Link to the University of Pittsburgh Homepage
Link to the University Library System Homepage Link to the Contact Us Form

Rebellious Religion: Christian Hardcore and Muslim 'Taqwacore' Punk Rock

McDowell, Amy (2014) Rebellious Religion: Christian Hardcore and Muslim 'Taqwacore' Punk Rock. Doctoral Dissertation, University of Pittsburgh. (Unpublished)

Primary Text

Download (1MB) | Preview


This study shows how U.S. Christian Hardcore and Muslim ‘Taqwacore’ (taqwa means ‘god consciousness’ in Arabic) youth fuse traditional religions and punk rock music outside of religious institutions. It is part of a new cultural turn in the sociological study of religion that regards religion and secular culture as potentially interactive and mutually reinforcing. I examine the process by which both groups adapt D.I.Y. (do-it-yourself) hardcore punk to make religion their own; how they present themselves as religious/punk in subcultural settings; and how they define themselves internally as well as externally. To understand how Christian Hardcore and Taqwacore youth bridge religion and punk, I collected ethnographic data from intensive interviews, participant observations, surveys of audience members, and artifacts such as albums, films, images, newspaper articles, and websites about these two music scenes. I find that Christian Hardcore and Taqwacore youth both draw on the oppositional aspects of hardcore punk to combine religion and punk. Yet their relationships to religious and social institutions shape how they use hardcore punk. Christian Hardcore youth are influenced by the white Protestant evangelical institutions that support their music as a ministry. They oppose the “mainstream church” that condemns their punk music and the “anti-Christian” punks who reject them for being Christian. Taqwacores face a much different set of challenges. They are rejected from traditional Islamic institutions, American society, and white dominated punk. Consequently, they oppose the very idea of Islam, America and punk. In conclusion, I argue that subcultural Christian and Muslim youth rebel against religious/secular boundaries to make religion their own and in effect challenge how scholars commonly study religion and religious identity.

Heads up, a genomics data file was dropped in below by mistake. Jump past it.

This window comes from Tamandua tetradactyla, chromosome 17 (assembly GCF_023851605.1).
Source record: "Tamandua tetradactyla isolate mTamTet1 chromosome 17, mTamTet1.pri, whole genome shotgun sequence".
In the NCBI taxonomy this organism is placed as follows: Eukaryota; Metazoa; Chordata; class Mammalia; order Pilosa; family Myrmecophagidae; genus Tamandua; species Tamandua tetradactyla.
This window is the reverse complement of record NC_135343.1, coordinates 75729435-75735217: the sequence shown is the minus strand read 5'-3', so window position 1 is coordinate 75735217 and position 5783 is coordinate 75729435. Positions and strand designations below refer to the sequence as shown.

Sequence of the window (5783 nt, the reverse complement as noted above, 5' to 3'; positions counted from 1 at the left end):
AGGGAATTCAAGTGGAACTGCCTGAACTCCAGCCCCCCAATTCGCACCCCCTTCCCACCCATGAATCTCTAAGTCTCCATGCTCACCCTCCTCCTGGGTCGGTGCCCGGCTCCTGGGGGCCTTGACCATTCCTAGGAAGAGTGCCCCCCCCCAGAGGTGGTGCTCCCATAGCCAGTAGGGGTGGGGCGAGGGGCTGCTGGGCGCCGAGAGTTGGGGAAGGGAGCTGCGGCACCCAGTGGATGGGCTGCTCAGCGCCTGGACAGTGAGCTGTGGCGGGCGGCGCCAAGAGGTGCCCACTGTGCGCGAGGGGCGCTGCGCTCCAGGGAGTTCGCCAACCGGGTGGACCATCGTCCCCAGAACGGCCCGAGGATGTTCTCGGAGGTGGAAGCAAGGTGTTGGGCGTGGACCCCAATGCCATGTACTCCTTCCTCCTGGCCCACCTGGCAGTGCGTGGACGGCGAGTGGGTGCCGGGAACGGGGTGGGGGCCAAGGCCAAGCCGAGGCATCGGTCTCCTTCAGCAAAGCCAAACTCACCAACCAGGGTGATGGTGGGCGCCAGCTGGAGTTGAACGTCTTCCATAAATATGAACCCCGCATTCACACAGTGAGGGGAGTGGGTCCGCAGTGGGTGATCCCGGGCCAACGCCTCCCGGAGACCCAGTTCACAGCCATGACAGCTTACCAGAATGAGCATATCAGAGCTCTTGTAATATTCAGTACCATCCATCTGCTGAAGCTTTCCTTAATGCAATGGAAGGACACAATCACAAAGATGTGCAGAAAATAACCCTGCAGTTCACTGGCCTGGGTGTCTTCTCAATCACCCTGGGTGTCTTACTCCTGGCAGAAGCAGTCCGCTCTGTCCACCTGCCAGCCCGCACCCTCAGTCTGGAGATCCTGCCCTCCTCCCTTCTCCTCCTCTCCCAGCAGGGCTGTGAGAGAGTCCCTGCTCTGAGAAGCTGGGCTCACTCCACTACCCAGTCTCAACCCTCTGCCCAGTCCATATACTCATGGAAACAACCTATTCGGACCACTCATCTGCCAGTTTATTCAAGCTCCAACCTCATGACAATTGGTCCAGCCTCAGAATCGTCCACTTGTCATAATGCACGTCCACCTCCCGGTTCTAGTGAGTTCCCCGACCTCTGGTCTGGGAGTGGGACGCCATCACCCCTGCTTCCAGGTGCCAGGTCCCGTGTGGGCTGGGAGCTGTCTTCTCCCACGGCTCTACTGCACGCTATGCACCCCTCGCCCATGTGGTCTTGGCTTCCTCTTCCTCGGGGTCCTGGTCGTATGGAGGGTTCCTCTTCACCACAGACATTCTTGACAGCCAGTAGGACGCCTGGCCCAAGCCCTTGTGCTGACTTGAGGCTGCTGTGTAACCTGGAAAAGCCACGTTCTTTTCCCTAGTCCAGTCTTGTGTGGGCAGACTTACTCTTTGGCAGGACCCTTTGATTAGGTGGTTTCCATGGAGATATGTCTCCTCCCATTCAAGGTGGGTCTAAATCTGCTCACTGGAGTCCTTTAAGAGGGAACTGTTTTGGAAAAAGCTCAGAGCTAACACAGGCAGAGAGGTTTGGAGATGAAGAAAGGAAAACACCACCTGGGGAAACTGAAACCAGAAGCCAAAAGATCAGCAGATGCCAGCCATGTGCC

Social Networking:
Share |


Item Type: University of Pittsburgh ETD
Status: Unpublished
CreatorsEmailPitt UsernameORCID
ETD Committee:
TitleMemberEmail AddressPitt UsernameORCID
Committee ChairBlee, Kathleenkblee@pitt.eduKBLEE
Committee MemberBamyeh, Mohammedmab205@pitt.eduMAB205
Committee MemberHashimoto, Akikoahash@pitt.eduAHASH
Committee MemberKane, Paulapmk@pitt.eduPMK
Date: 29 May 2014
Date Type: Publication
Defense Date: 17 December 2013
Approval Date: 29 May 2014
Submission Date: 9 March 2014
Access Restriction: 5 year -- Restrict access to University of Pittsburgh for a period of 5 years.
Number of Pages: 204
Institution: University of Pittsburgh
Schools and Programs: Dietrich School of Arts and Sciences > Sociology
Degree: PhD - Doctor of Philosophy
Thesis Type: Doctoral Dissertation
Refereed: Yes
Uncontrolled Keywords: Contemporary Christian Music; Evangelical; Islam; Islamophobia; Masculinity; Music; Music Scene; Subculture; Youth
Date Deposited: 29 May 2014 21:13
Last Modified: 29 May 2019 05:15


Monthly Views for the past 3 years

Plum Analytics

Actions (login required)

View Item View Item